Make this simple but lovely women's smock
Even if you aren't a Bohemian Bathhouse Babe, there is substantive evidence that some medieval women wore a sleeveless shift or smock under their tight-fitting kirtles or cotes, just like we see in on the Bathhouse Keepers in the margins of the Wencelslaus Bible.
Buy our full-size paper pattern with complete instructions and historical notes for 14th century sleeveless smock or shift based on pictorial evidence and an extant example.
Fits busts 30½"-48" and waists 23"-41". All Sizes in one envelope. Historical notes and embellishment suggestions included.
If you were an RH Member, this pattern would cost you only $14.05. Become a Member now!
3 yds 45" or 2 yds 60" wide
Let us help you! At Reconstructing History, we want to see you wearing the best garments you are capable of making. Call us Monday through Friday from 9am until 4pm Eastern Time (or email us at email@example.com) and we will answer any questions you might have.
Below is an excerpt from the historical notes you will receive as part of this pattern:
What They Wore Under Their Kirtles
In time periods where the underclothing is completely hidden under the outer garments, it's difficult to know what was worn. Indeed, much of our best conjecture can be little more than a guess. In the 14th century, it has long been assumed that women wore a linen shift constructed of rectangles, squares and triangles under their kirtles or that they wore shorter kirtles in the same style as their over garments, but made from plain white linen. Without extant garments or pictures of women in undress, it is impossible to confirm or deny this supposition.
However, there is one 14th century woman’s undergarment extant. Pictured in Karl Köhler’s A History of Costume first published in the mid-19th century. The listing of the illustration says “Heyne, Thuringia, Burg Rhanis” (Thuringia is a state in Central Germany bordering Saxony and Bavaria) but the current whereabouts of the garment are unknown. Additionally, very little is known about the garment. It is thought to be made from silk or fine linen, but neither its dimensions nor provenance are mentioned in the book.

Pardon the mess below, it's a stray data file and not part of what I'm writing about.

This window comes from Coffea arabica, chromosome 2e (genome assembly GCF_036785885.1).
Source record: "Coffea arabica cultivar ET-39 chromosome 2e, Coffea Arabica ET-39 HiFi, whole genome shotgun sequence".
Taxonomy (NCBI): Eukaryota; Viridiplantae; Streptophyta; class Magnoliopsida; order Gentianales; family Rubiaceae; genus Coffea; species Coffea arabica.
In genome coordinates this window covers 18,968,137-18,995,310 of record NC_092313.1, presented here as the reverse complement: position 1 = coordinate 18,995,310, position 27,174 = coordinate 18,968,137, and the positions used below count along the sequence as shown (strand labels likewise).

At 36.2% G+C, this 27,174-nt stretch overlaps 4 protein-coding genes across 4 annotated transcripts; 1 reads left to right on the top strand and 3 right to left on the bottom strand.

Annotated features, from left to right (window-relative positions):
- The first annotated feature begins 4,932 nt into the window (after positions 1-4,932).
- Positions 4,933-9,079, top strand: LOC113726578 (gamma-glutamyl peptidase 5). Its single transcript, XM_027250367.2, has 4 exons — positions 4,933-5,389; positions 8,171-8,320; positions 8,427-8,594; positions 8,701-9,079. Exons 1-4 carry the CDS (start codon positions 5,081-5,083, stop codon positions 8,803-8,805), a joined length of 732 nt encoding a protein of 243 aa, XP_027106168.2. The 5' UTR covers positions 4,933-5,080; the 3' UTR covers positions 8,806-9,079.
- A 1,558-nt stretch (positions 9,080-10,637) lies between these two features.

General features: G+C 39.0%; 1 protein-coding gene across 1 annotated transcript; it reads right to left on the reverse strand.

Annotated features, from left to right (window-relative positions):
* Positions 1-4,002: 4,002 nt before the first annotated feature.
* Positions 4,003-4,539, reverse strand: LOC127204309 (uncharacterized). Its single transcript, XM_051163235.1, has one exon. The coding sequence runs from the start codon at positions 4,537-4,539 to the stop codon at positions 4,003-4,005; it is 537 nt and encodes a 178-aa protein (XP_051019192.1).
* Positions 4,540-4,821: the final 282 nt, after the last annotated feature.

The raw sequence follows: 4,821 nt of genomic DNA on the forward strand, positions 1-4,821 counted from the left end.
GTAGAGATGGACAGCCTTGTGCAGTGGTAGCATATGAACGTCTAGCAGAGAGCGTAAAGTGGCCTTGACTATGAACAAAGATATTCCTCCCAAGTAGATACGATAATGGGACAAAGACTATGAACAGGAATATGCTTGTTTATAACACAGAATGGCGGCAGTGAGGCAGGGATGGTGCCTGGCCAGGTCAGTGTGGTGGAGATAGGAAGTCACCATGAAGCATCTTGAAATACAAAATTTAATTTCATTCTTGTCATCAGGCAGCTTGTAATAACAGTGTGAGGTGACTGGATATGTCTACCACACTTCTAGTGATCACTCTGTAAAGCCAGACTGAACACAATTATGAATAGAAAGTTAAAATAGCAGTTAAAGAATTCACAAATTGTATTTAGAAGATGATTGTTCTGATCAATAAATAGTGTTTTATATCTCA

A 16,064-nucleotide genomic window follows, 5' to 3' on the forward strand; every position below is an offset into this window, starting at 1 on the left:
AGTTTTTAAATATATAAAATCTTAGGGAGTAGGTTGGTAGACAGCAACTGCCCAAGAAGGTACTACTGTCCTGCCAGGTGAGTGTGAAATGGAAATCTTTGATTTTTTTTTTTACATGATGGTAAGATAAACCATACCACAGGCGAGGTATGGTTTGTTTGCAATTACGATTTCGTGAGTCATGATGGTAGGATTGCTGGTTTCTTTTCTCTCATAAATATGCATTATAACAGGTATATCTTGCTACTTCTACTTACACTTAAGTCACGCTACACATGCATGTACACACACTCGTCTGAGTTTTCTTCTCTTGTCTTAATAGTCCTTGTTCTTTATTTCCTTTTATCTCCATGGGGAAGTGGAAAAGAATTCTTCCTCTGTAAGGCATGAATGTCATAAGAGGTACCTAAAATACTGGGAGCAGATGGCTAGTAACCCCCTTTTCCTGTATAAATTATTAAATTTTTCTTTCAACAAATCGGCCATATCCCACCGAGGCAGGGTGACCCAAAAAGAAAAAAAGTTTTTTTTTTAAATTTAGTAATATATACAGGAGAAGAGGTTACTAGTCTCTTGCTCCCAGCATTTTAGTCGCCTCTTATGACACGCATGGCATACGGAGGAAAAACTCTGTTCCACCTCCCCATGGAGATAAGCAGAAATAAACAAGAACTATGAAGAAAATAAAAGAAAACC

For years, clothing historians have ignored this garment, presuming it an anomaly. However it bears a striking resemblance to clothing seen elsewhere.
The Wenceslaus Bible, commissioned by Charles IV of Bohemia and completed around 1390-95, is housed today in the National Library in Vienna. Possibly more famous for its marginalia than its gospels, the Wenceslaus Bible includes a number of female figures who have come to be affectionately called “The Bohemian Bathhouse Babes” in historical clothing circles. These young women dressed only in their white sleeveless shifts carry buckets of water and bath male patrons in illuminations throughout the Wenceslaus Bible.
In the illustrations at left and right, we can see the snugly-fit, sleeveless, white shift as worn by these working women. The shifts vary in length from knee to near the ankles and also in tightness, though most show pronounced cleavage. In some pictures, there appear to be no shoulder straps at all. However, the straps may be obscured by the angle of the figures and the small size of the originals. Most of the illustrations show “spaghetti straps” and it is hard to believe that such a gown would stay up without some support.